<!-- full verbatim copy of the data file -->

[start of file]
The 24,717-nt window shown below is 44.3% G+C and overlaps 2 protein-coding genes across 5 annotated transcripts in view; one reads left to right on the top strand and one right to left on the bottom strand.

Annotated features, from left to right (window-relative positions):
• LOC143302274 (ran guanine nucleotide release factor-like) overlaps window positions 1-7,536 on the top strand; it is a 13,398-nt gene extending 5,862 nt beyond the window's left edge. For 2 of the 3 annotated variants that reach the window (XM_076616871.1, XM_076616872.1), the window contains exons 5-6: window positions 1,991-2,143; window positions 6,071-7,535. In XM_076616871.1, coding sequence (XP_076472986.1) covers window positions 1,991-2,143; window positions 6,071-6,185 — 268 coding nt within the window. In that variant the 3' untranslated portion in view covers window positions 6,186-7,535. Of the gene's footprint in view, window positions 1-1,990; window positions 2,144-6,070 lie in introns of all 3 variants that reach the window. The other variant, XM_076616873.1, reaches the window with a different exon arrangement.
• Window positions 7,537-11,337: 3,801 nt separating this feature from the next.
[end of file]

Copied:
The 24,717-nt window shown below is 44.3% G+C and overlaps 2 protein-coding genes across 5 annotated transcripts in view; one reads left to right on the top strand and one right to left on the bottom strand.

Annotated features, from left to right (window-relative positions):
• LOC143302274 (ran guanine nucleotide release factor-like) overlaps window positions 1-7,536 on the top strand; it is a 13,398-nt gene extending 5,862 nt beyond the window's left edge. For 2 of the 3 annotated variants that reach the window (XM_076616871.1, XM_076616872.1), the window contains exons 5-6: window positions 1,991-2,143; window positions 6,071-7,535. In XM_076616871.1, coding sequence (XP_076472986.1) covers window positions 1,991-2,143; window positions 6,071-6,185 — 268 coding nt within the window. In that variant the 3' untranslated portion in view covers window positions 6,186-7,535. Of the gene's footprint in view, window positions 1-1,990; window positions 2,144-6,070 lie in introns of all 3 variants that reach the window. The other variant, XM_076616873.1, reaches the window with a different exon arrangement.
• Window positions 7,537-11,337: 3,801 nt separating this feature from the next.